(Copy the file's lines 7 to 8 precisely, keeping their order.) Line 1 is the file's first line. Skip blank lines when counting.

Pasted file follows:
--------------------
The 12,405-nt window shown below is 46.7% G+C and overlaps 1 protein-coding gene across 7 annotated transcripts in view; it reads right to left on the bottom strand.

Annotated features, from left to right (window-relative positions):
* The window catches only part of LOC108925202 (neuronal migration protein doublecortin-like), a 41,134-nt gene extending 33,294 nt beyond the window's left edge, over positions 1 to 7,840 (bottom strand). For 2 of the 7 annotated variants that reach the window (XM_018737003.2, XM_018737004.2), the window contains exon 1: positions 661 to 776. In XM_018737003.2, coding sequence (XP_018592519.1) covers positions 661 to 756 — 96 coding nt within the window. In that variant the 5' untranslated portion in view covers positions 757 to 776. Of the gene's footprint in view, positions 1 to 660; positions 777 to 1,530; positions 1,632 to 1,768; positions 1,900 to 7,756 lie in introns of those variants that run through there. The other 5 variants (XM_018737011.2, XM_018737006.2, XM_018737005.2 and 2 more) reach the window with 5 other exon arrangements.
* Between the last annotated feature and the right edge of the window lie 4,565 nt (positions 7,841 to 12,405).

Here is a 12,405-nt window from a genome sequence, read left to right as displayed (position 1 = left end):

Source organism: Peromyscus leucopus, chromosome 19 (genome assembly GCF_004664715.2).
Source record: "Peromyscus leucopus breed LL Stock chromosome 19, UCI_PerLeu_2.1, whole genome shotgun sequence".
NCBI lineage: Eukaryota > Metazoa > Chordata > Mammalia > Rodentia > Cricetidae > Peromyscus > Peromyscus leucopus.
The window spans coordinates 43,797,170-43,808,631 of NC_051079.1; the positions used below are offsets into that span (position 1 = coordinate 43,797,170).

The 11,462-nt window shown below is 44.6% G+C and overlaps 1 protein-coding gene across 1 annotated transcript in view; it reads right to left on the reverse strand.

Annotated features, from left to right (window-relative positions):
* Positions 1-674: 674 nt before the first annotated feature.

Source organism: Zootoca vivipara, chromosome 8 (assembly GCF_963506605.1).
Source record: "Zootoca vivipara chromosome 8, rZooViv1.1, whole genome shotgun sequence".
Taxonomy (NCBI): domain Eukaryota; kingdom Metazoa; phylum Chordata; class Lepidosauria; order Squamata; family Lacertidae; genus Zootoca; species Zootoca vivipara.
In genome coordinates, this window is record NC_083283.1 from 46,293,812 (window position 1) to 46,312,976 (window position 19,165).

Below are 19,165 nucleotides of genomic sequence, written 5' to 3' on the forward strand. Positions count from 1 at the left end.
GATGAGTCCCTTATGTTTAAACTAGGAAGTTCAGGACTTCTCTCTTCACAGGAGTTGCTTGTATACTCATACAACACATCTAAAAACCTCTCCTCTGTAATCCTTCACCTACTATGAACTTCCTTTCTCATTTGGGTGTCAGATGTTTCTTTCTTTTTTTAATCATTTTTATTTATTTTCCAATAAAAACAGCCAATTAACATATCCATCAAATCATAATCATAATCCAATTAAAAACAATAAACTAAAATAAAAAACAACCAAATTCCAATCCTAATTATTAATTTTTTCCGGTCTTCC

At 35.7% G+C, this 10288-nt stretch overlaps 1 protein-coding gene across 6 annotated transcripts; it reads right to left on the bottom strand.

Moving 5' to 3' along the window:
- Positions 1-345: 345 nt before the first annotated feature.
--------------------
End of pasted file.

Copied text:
Source record: "Peromyscus leucopus breed LL Stock chromosome 19, UCI_PerLeu_2.1, whole genome shotgun sequence".
NCBI lineage: Eukaryota > Metazoa > Chordata > Mammalia > Rodentia > Cricetidae > Peromyscus > Peromyscus leucopus.